Researchers Reveal Massive Genome Chaos in Breast Cancer

A breast cancer cell. (Credit: Anne Weston/ LRI, CRUK, Wellcome Images)

Scientists have published one of the most detailed maps ever made of structural variations in a cancer cell’s genome.

In cancer cells, genetic errors wreak havoc. Misspelled genes, as well as structural variations,  disturb carefully balanced mechanisms that have evolved to regulate cell growth. 

Genes that are normally silent are massively activated and mutant proteins are formed. These and other disruptions cause a plethora of problems that cause cells to grow without restraint, cancer’s most infamous hallmark. 

The detailed map, published in Genome Research, reveals about 20,000 structural variations, few of which have ever been noted due to technological limitations on a long-popular method of genome sequencing. 

The team, led by Michael C. Schatz and W. Richard McCombie of Cold Spring Harbor Laboratory, read genomes of the cancer cells with so-called long-read sequencing technology. 

They demonstrated the power of long-read sequencing technology by using it to read the genomes of cells derived from a cell line called SK-BR-, an important model for breast cancer cells with variations in a gene called HER2.

About 20% of breast cancers are HER2-positive, meaning they overproduce HER2 protein. These cancers tend to be the most aggressive.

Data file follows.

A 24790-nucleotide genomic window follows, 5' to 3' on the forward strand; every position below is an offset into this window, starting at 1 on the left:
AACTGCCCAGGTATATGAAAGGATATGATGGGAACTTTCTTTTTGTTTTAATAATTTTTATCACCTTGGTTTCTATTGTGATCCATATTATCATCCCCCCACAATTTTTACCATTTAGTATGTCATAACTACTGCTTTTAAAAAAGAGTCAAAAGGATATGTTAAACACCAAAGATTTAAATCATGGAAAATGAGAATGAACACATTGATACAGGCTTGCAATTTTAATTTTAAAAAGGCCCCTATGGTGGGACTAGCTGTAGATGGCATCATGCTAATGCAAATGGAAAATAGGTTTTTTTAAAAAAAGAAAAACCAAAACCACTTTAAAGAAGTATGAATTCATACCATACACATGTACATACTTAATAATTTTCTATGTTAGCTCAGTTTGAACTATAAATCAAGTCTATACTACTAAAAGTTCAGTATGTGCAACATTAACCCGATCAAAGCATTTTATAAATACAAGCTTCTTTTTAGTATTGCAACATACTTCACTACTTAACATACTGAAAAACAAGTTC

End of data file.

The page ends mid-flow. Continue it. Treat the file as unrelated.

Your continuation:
“Most of the 20,000 variants we identified in this cell line were missed by short-read sequencing,” says Maria Nattestad, PhD, who performed the work. “Of particular interest, we found a highly complex set of DNA variations surrounding the HER2 gene.” 

Long-read sequencing enabled the team to reconstruct in great detail the history of how the HER2 gene gets massively amplified in HER2-positive breast cancer cells, says Dr. Schatz. Top rectangle shows a 2 million base-pair segment of chromosome 17 occupied by the HER2 gene (also called ERBB2). A small segment of the gene, already massively amplified, breaks off and fuses with chromosome 8 (lower rectangle). On that chromosome, parts of the gene are copied as many as 1000 times, with various segments jumping around within the chromosome (green arcs). This shows why we want to identify HER2-positive patients as early as possible, to prevent the kind of chaos that we register here cumulatively, says Schatz. (Credit: Schatz Lab, CSHL/JHU)

In their analysis, the team combined the results of long-read sequencing with results of another kind of experiment that reads the messages, or transcripts, that are being generated by activated genes. 

This fuller picture yielded an extraordinarily detailed account of how structural variations disrupt the genome in cancer cells and sheds light on how cancer cells rapidly evolve. 

Schatz and McCombie stress that it’s “essential to continue building a catalogue of variant cancer cell types using the best available technologies.” 

“Lond-read sequencing is an invaluable tool to capture the complexity of structural variations, so we expect widespread adoption for use in research and clinical practice, especially as sequencing costs further decline,” they add.